Politics Aside, Climate Science Faces Real Uncertainties

Those standing on the two main sides of the climate debate are easy for most Americans to recognize. There is the majority of researchers who actually study the climate and see abundant evidence that the earth is warming, driven largely by the human burning of fossil fuels. And there is a vocal minority of doubters, many of whom draw on critiques of the science promoted by industry-financed campaigns.

And yet the truth, often obscured by the fog of politics, is that the scientists are genuinely uncertain about how fast the warming is happening, what and how strong the negative effects will be, and how quickly those problems will begin showing up in your neighborhood.

That uncertainty has helped make them vulnerable to critics who have a long list of reasons for doubting virtually any science-based warnings, including the consensus hammered out by the United Nations Intergovernmental Panel on Climate Change that carbon-dioxide emissions must be reduced. Some contend the planet has been cooling since a period of unusual warmth in 1998. Some suggest wide temperature variations are natural. Some argue that the earth has processes that counteract any excess heat.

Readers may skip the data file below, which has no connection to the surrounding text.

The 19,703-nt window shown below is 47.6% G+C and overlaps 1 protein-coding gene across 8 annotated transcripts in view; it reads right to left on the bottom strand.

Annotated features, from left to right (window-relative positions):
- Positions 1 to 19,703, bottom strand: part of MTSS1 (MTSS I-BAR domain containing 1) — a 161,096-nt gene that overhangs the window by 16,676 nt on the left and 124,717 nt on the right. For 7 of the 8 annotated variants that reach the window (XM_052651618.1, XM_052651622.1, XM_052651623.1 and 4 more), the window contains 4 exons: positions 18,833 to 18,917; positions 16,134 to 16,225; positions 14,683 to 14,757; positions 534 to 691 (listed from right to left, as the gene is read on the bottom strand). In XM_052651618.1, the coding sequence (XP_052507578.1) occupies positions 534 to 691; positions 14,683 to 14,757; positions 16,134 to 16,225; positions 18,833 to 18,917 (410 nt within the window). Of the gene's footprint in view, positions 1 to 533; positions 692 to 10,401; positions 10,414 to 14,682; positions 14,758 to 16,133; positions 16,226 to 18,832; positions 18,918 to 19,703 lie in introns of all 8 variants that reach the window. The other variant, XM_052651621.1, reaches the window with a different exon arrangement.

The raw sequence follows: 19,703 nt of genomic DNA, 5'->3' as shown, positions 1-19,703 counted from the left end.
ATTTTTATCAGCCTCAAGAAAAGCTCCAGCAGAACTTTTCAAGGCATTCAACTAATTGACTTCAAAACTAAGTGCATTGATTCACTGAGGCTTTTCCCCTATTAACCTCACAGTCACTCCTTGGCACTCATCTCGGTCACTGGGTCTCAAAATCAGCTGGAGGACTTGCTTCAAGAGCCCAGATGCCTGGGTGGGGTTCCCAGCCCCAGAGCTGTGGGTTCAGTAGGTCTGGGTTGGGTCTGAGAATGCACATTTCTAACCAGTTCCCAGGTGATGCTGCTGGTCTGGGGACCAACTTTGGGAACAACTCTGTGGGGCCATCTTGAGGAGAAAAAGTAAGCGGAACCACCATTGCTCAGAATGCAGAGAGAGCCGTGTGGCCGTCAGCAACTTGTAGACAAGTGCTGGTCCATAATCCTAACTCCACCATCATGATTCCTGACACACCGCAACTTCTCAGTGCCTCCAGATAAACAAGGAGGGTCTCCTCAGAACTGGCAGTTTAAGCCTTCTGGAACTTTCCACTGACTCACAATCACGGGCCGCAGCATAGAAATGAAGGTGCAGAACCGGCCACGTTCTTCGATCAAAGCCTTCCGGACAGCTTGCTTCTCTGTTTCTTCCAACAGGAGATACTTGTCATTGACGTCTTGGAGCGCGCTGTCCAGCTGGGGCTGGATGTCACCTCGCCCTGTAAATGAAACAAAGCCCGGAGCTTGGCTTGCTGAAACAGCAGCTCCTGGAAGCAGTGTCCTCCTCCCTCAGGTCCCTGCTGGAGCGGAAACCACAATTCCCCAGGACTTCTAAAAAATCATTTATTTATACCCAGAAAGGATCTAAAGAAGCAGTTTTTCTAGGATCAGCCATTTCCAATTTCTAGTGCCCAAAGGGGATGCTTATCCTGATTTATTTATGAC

The Scripps Institution of Oceanography at the University of California at San Diego is heading one major effort to monitor the ocean temperature variations. Known as Argo, it is a worldwide system of some 3,500 electronic buoys that automatically submerge and resurface, constantly transmitting data on underwater temperatures into a computerized collection network.

Argo promises "one of the most important new data sets we're going to get in the near future," says Chris E. Forest, an associate professor of climate dynamics at Pennsylvania State University's main campus. "We're going to learn a lot, once we sort of pin down how much heat is going into the oceans."

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